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New Delhi's hospitals have been overwhelmed by a coronavirus wave battering India, with beds
New Delhi’s hospitals have been overwhelmed by a coronavirus wave battering India, with beds and oxygen in short supply. (Photo: AFP/Maude BRULARD)

(Updated: )

GENEVA: The World Health Organization (WHO) said on Tuesday (Apr 27) it was stepping up efforts to help India as hospitals there struggled to cope with a huge surge in coronavirus cases, including bringing in oxygen and other essential supplies.

India’s death toll is now nearing 200,000, and some hospitals are turning away coronavirus patients as they do not have enough oxygen supplies and beds.

WHO spokesman Tarik Jasarevic said the crisis had worsened due to mass gatherings of people, more contagious variants and low vaccination rates.

“We are working with the government to bring in essential supplies like oxygen and alleviate the immediate situation,” Jasarevic said.

READ: SOS messages, panic as COVID-19 breaks India’s health system

READ: Commentary: India made distinctive, disastrous errors that led to a COVID-19 crisis

The WHO was providing 4,000 oxygen concentrators, which only require an energy source, he said. Mobile field hospitals are being set up and laboratory supplies provided for testing.

He urged people not to stockpile essential supplies. Wider distribution of high-quality masks was also key to control transmission, he said.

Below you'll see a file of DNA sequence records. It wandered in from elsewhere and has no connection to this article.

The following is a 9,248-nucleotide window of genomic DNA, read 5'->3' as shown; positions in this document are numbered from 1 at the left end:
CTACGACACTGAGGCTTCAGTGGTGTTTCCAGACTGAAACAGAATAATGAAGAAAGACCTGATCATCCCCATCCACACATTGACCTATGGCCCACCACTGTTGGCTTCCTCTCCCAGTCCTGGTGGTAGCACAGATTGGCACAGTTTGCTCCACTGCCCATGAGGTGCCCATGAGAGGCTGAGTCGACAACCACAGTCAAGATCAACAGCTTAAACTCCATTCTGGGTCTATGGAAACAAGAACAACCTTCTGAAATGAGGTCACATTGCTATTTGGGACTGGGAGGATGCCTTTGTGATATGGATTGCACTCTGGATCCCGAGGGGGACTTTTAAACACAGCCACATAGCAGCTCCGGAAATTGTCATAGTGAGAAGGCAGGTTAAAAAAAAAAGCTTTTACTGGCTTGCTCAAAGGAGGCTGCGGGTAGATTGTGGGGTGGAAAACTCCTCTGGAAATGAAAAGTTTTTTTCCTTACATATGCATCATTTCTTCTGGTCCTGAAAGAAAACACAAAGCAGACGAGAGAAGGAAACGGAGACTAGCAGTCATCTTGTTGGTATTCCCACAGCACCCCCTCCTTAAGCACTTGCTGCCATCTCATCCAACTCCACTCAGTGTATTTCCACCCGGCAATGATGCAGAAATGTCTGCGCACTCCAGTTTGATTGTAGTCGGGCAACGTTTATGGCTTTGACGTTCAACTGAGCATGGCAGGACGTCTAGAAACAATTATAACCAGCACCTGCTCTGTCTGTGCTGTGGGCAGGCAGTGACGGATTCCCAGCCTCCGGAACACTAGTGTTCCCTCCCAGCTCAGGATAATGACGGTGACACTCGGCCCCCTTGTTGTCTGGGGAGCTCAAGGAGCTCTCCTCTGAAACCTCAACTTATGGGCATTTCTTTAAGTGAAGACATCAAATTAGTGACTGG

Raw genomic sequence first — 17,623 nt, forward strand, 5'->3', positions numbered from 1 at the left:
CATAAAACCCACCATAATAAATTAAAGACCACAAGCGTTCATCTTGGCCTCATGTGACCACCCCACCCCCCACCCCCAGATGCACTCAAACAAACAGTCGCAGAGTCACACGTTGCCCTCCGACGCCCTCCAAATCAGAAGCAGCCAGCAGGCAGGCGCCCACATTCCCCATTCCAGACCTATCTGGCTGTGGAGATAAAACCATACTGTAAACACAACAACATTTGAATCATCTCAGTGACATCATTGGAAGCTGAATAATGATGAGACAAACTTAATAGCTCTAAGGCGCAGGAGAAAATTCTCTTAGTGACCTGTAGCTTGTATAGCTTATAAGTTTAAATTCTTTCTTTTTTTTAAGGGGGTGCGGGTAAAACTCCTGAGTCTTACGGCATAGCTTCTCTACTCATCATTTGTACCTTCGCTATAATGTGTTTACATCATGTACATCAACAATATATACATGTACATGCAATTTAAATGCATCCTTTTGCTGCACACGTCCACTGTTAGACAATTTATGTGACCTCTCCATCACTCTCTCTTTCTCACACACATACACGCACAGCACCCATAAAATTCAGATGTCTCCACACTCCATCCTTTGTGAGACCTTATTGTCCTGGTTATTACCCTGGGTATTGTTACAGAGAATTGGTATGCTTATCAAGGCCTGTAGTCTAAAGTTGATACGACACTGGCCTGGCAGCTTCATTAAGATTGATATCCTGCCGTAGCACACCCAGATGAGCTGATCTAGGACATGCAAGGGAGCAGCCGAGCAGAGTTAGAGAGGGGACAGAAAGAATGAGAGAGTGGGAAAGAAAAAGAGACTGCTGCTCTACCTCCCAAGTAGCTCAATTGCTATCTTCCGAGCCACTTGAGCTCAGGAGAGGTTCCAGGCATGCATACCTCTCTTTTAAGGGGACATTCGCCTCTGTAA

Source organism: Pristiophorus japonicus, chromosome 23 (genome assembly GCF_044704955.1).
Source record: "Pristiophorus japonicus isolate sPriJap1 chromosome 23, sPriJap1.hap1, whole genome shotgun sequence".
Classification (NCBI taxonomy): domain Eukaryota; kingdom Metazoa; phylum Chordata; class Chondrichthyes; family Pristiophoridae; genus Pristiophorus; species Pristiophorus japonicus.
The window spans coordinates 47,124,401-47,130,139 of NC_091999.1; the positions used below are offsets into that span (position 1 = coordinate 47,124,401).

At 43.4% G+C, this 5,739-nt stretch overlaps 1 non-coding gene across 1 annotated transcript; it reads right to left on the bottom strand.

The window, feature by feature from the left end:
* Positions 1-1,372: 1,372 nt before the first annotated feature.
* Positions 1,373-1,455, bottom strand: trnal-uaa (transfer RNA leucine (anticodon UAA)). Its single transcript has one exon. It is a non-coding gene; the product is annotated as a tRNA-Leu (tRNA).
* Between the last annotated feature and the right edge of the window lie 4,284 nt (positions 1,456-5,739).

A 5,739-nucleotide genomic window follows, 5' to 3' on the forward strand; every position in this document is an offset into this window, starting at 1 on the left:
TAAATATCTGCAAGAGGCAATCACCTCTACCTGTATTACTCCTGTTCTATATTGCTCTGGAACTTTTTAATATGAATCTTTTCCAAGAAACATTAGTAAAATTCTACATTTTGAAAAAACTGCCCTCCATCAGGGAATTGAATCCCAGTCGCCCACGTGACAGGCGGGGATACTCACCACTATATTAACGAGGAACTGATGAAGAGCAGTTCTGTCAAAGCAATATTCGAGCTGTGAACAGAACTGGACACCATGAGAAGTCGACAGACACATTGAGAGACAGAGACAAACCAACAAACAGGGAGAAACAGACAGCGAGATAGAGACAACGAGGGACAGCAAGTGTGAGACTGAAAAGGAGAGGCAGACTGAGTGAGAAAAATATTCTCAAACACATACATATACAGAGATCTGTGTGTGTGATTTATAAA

More than 2,600 WHO experts already working in the country on other health programmes have been deployed to respond to the pandemic, the UN agency has said.

The problem has been exacerbated by some people going to hospital when home care would suffice, Jasarevic said.

Less than 15 per cent of people infected with COVID-19 actually need hospital care and even fewer will need oxygen, he said.

Community-level centres should screen and triage patients and provide advice on safe home care, he said.

READ: China offers South Asian countries help with accessing COVID-19 shots

Studies continue into coronavirus variants circulating there, including the B.1.617 variant with two mutations, first detected from samples collected last December, he said, citing some evidence that they may be more contagious.

“The extent to which these virus changes are responsible for the rapid increase in cases in the country remains unclear, as there are other factors such as recent large gatherings that may have contributed to the rise,” he said.

India’s 323,144 new cases over the past 24 hours stood below a worldwide peak of 352,991 hit on Monday, while 2,771 deaths took the toll to 197,894.

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